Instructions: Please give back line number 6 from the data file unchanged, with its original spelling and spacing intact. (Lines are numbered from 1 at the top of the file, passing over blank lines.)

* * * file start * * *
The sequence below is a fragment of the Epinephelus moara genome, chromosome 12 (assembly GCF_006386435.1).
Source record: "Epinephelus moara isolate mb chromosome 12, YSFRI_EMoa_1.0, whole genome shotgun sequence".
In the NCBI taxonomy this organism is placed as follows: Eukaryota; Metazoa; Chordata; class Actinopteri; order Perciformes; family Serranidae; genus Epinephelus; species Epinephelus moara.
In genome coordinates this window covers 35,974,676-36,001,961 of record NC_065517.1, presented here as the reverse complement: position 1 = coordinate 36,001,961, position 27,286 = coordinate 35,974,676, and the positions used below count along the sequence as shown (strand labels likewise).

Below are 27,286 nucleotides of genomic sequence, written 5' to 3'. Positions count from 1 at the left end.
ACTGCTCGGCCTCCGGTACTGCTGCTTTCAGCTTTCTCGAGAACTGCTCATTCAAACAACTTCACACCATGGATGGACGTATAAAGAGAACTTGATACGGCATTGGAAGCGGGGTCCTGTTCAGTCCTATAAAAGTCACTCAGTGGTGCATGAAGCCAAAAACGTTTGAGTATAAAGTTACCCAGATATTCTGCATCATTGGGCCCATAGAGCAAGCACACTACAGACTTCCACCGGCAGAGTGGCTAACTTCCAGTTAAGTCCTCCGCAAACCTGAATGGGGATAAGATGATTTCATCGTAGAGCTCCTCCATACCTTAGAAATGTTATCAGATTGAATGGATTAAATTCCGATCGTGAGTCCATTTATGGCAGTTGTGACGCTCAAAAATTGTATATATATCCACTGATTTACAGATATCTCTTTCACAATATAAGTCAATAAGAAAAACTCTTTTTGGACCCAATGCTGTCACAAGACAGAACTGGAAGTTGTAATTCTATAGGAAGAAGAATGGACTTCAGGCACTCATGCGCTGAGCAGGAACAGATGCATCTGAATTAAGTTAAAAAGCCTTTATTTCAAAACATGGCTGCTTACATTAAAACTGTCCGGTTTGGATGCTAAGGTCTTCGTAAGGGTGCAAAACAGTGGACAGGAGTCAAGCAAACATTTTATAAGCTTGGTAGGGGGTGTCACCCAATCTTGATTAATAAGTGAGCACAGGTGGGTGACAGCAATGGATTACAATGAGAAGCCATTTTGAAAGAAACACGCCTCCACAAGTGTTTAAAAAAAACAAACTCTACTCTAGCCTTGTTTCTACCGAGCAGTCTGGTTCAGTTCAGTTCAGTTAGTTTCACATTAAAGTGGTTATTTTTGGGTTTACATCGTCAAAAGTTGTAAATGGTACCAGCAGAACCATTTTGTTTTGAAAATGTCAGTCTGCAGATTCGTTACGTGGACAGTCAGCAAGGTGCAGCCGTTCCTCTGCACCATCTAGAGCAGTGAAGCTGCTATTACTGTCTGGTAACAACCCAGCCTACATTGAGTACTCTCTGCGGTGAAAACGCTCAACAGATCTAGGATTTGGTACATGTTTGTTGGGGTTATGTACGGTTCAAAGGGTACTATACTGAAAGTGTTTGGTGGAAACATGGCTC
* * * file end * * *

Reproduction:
ACTGCTCGGCCTCCGGTACTGCTGCTTTCAGCTTTCTCGAGAACTGCTCATTCAAACAACTTCACACCATGGATGGACGTATAAAGAGAACTTGATACGGCATTGGAAGCGGGGTCCTGTTCAGTCCTATAAAAGTCACTCAGTGGTGCATGAAGCCAAAAACGTTTGAGTATAAAGTTACCCAGATATTCTGCATCATTGGGCCCATAGAGCAAGCACACTACAGACTTCCACCGGCAGAGTGGCTAACTTCCAGTTAAGTCCTCCGCAAACCTGAATGGGGATAAGATGATTTCATCGTAGAGCTCCTCCATACCTTAGAAATGTTATCAGATTGAATGGATTAAATTCCGATCGTGAGTCCATTTATGGCAGTTGTGACGCTCAAAAATTGTATATATATCCACTGATTTACAGATATCTCTTTCACAATATAAGTCAATAAGAAAAACTCTTTTTGGACCCAATGCTGTCACAAGACAGAACTGGAAGTTGTAATTCTATAGGAAGAAGAATGGACTTCAGGCACTCATGCGCTGAGCAGGAACAGATGCATCTGAATTAAGTTAAAAAGCCTTTATTTCAAAACATGGCTGCTTACATTAAAACTGTCCGGTTTGGATGCTAAGGTCTTCGTAAGGGTGCAAAACAGTGGACAGGAGTCAAGCAAACATTTTATAAGCTTGGTAGGGGGTGTCACCCAATCTTGATTAATAAGTGAGCACAGGTGGGTGACAGCAATGGATTACAATGAGAAGCCATTTTGAAAGAAACACGCCTCCACAAGTGTTTAAAAAAAACAAACTCTACTCTAGCCTTGTTTCTACCGAGCAGTCTGGTTCAGTTCAGTTCAGTTAGTTTCACATTAAAGTGGTTATTTTTGGGTTTACATCGTCAAAAGTTGTAAATGGTACCAGCAGAACCATTTTGTTTTGAAAATGTCAGTCTGCAGATTCGTTACGTGGACAGTCAGCAAGGTGCAGCCGTTCCTCTGCACCATCTAGAGCAGTGAAGCTGCTATTACTGTCTGGTAACAACCCAGCCTACATTGAGTACTCTCTGCGGTGAAAACGCTCAACAGATCTAGGATTTGGTACATGTTTGTTGGGGTTATGTACGGTTCAAAGGGTACTATACTGAAAGTGTTTGGTGGAAACATGGCTC